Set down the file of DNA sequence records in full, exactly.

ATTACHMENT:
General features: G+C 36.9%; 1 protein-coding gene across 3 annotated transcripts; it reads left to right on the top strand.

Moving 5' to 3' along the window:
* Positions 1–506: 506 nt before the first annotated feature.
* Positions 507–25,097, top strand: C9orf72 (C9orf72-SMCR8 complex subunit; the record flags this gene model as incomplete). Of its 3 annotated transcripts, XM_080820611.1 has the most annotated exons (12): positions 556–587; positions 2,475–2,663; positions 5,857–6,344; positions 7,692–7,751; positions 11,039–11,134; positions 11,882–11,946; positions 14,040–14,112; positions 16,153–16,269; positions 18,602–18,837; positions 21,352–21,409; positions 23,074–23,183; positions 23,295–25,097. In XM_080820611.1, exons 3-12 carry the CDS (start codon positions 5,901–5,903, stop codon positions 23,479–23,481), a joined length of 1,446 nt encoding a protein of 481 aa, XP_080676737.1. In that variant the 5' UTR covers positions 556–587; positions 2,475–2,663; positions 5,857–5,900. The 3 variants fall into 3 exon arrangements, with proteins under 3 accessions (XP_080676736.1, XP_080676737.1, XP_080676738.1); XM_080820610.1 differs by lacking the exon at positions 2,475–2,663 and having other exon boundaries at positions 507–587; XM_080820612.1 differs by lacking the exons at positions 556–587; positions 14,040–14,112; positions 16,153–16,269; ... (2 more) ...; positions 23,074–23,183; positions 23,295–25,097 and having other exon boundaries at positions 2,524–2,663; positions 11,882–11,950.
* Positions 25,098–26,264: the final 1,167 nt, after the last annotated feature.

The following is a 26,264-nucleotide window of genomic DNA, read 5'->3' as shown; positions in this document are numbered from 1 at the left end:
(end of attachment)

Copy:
General features: G+C 36.9%; 1 protein-coding gene across 3 annotated transcripts; it reads left to right on the top strand.

Moving 5' to 3' along the window:
* Positions 1–506: 506 nt before the first annotated feature.
* Positions 507–25,097, top strand: C9orf72 (C9orf72-SMCR8 complex subunit; the record flags this gene model as incomplete). Of its 3 annotated transcripts, XM_080820611.1 has the most annotated exons (12): positions 556–587; positions 2,475–2,663; positions 5,857–6,344; positions 7,692–7,751; positions 11,039–11,134; positions 11,882–11,946; positions 14,040–14,112; positions 16,153–16,269; positions 18,602–18,837; positions 21,352–21,409; positions 23,074–23,183; positions 23,295–25,097. In XM_080820611.1, exons 3-12 carry the CDS (start codon positions 5,901–5,903, stop codon positions 23,479–23,481), a joined length of 1,446 nt encoding a protein of 481 aa, XP_080676737.1. In that variant the 5' UTR covers positions 556–587; positions 2,475–2,663; positions 5,857–5,900. The 3 variants fall into 3 exon arrangements, with proteins under 3 accessions (XP_080676736.1, XP_080676737.1, XP_080676738.1); XM_080820610.1 differs by lacking the exon at positions 2,475–2,663 and having other exon boundaries at positions 507–587; XM_080820612.1 differs by lacking the exons at positions 556–587; positions 14,040–14,112; positions 16,153–16,269; ... (2 more) ...; positions 23,074–23,183; positions 23,295–25,097 and having other exon boundaries at positions 2,524–2,663; positions 11,882–11,950.
* Positions 25,098–26,264: the final 1,167 nt, after the last annotated feature.

The following is a 26,264-nucleotide window of genomic DNA, read 5'->3' as shown; positions in this document are numbered from 1 at the left end: